The Collegian
Saturday, March 25, 2023

Wellness graduation requirements revisited

The University of Richmond's Recreation and Wellness department is revising the wellness graduation requirement after students said they wanted more realistic and interactive courses.

The past month has been dedicated to collecting student input. Recreation and Wellness faculty visited PLUS2 courses to interview students and also sent out surveys to about 1,200 students, said Tom Roberts, director of Recreation and Wellness. They also organized student focus groups and a steering council, or an advisory board composed of select students.

These students thought a number of the wellness requirement's aspects needed improvement. Students said the URAware alcohol awareness course needed to be more realistic and focused on actual college life, according to a summary of these student's feedback compiled by recreation and wellness employees.

Students suggested that instructors teach specific safety tips.

"It's not reality based enough," said freshman Becca Cooper, an office assistant in the Recreation and Wellness department who helped run the focus groups. "People would like to see it more like, 'If your roommate has alcohol poisoning, here's what you do.'"

Students also said many other students think URAware repeats too much information they learned in high school. The course should provide new, university-based information, they said.

An online component to URAware that would be taken before students arrive on campus freshman year is being considered, Roberts said. Although 62 percent of survey respondents said they would prefer an online course to the current classroom format, other students were concerned that it might not be taken seriously.

This could be avoided by incorporating both an online course to be taken during the summer and a follow-up discussion session once on campus, students said. They also indicated interest in having young alumni teach these sessions.

Students and faculty agreed URAware needed to be taken during freshman year.

"It's been designed to help students and introduce them to some of the issues they're going to be confronting with alcohol," Roberts said. "Sometimes students don't take it until their second or third year and we kind of miss the boat."

Although revisions to URAware are being considered, students still think the course is effective. According to a summary of URAware program evaluations for 2008, about 80 percent of students who took the course thought it had been beneficial and that they were going to make positive and healthy changes to their drinking behavior.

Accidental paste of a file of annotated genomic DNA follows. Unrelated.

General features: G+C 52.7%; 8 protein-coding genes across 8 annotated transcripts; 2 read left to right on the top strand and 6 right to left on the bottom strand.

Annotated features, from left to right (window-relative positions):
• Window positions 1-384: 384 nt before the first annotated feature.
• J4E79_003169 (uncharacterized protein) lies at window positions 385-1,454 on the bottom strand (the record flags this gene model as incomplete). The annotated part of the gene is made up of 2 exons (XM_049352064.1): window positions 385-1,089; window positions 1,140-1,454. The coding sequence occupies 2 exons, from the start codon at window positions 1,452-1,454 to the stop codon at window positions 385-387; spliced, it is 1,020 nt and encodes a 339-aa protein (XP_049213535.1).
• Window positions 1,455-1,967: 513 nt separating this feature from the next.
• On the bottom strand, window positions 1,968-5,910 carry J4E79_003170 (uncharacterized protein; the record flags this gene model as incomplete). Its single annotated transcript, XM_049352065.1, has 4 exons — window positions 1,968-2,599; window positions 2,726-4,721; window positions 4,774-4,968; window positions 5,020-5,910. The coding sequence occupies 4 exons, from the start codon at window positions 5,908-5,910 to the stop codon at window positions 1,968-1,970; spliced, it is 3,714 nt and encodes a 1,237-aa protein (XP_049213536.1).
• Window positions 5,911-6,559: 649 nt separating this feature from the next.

Similarly, according to a summary of PLUS2 program evaluations, more than 80 percent of students who took the survey thought their particular course had been beneficial, and about 80 percent said they intended to make changes in their health behaviors as a result of having taken the course.

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Although 86 percent of survey respondents said they were interested by the current PLUS2 course offerings, other students wanted the courses to be more interactive. They suggested the sessions' six weeks be divided into three lecture periods and three lab periods. For example, a nutrition class might cook or a class on stress management might practice yoga on certain days. Students also expressed interest in more physical options, such as dance classes, Pilates classes or instructional classes for sports such as swimming or tennis.

According to the summary of student feedback, classes with helpful, real-world applications were considered the most important and popular. These courses included Survivor!, in which students learn wilderness survival skills and U.S. military techniques, and Financial Fitness, a class that teaches students about investing, retirement and taxes.

Roberts said he was pleased with students' positive feedback on PLUS2 courses.

"It can be an inconvenience," he said, "but it's surprising how many positive e-mails instructors get that say, 'Hey, I really wasn't looking forward to this but I found out I had a sleeping disorder by taking this class,' or, you know, 'My friend has had some eating issues and I really learned how to deal with them by taking this class.'

"One of those positive e-mails is worth the negative comments."

Tracy Cassalia, the Recreation and Wellness department's health educator, said students were fortunate to be getting the available information and that it wouldn't be so easy later in life.

"Our dietitian teaches our nutrition class," she said. "If you sit with a dietitian when you graduate to talk about these things it's going to cost $35 to $50 an hour.

"Or even to get some of that financial information, you're going to be paying a couple hundred dollars for information that you're getting for free."

Roberts said he hoped to establish more concrete ideas this summer and get more student input during open discussion sessions during the fall. He said he then hoped to create a formal proposal that would be submitted to Academic Council and ideally instituted by fall 2010.

He stressed the importance of student input.

"That's what it's all about," he said. "We're trying to help the students."

Contact staff writer Guv Callahan at

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